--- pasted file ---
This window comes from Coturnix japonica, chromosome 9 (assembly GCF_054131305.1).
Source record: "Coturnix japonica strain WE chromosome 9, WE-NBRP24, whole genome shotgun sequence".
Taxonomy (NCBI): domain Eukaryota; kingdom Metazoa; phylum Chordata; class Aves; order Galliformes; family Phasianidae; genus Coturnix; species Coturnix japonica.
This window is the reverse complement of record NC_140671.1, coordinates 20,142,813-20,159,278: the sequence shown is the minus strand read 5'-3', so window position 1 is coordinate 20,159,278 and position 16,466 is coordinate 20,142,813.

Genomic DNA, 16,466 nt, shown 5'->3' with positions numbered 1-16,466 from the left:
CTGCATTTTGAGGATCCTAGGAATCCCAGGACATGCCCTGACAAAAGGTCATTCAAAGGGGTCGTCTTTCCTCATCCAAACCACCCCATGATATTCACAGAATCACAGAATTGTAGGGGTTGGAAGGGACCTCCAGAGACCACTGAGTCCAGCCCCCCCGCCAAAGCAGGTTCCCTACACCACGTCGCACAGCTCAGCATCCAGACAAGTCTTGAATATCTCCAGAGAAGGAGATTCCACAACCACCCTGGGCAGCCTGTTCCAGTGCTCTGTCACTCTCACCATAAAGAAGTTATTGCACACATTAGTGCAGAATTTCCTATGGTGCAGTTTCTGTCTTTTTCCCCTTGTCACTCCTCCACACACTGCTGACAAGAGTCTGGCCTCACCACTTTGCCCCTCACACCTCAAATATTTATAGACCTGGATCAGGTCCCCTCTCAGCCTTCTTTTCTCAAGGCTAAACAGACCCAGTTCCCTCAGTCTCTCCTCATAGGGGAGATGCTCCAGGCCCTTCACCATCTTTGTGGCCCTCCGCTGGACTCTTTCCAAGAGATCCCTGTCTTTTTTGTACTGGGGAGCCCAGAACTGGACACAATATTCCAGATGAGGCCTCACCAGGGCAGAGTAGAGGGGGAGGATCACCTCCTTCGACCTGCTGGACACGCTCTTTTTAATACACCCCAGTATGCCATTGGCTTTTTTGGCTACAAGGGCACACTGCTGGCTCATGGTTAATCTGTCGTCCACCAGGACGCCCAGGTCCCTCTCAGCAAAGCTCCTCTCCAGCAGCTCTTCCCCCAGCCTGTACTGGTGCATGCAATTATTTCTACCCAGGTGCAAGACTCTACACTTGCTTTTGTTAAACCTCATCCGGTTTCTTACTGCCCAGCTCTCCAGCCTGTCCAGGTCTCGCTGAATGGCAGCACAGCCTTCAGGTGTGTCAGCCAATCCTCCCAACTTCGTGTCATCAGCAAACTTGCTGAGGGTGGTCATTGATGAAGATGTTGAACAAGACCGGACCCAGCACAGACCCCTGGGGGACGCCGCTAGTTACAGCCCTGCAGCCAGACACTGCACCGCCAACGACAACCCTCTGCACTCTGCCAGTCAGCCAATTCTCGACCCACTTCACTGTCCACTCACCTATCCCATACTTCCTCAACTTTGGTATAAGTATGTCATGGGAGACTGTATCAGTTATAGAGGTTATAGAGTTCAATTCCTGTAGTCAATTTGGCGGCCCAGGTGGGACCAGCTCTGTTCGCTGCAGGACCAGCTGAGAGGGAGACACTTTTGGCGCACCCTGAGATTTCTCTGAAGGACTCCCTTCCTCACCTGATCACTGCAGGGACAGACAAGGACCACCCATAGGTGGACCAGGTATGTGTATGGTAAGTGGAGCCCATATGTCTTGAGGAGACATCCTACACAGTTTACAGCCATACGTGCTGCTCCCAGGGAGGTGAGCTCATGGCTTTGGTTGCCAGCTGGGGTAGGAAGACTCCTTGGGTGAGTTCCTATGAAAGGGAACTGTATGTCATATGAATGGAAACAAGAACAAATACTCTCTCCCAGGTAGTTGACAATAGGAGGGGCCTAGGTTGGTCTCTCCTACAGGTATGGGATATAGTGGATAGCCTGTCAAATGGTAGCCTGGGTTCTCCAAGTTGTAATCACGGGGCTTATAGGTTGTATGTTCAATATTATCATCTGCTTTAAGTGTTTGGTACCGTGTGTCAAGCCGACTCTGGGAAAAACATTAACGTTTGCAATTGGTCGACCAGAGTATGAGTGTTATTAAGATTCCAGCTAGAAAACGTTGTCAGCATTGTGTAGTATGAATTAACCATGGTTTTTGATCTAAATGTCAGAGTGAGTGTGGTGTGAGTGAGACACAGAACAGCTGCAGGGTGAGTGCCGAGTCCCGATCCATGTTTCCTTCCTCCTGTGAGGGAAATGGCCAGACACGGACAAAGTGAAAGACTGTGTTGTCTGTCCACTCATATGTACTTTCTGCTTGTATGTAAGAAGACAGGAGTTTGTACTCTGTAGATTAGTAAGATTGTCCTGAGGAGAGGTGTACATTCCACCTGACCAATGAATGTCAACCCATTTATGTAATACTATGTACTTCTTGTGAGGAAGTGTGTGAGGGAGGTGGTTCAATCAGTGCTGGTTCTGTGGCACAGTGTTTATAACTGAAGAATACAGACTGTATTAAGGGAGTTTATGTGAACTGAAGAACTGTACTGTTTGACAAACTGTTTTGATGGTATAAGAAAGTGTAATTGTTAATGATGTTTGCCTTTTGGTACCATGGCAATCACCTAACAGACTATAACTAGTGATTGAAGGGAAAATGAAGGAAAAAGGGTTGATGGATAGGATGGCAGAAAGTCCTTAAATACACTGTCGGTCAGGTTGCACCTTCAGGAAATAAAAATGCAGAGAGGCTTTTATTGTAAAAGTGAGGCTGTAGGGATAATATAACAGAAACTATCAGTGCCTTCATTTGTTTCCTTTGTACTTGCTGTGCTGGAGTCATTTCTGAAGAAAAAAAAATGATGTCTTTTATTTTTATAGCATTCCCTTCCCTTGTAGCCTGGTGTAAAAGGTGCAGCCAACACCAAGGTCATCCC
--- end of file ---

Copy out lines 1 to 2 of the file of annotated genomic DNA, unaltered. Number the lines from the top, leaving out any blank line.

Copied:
This window comes from Coturnix japonica, chromosome 9 (assembly GCF_054131305.1).
Source record: "Coturnix japonica strain WE chromosome 9, WE-NBRP24, whole genome shotgun sequence".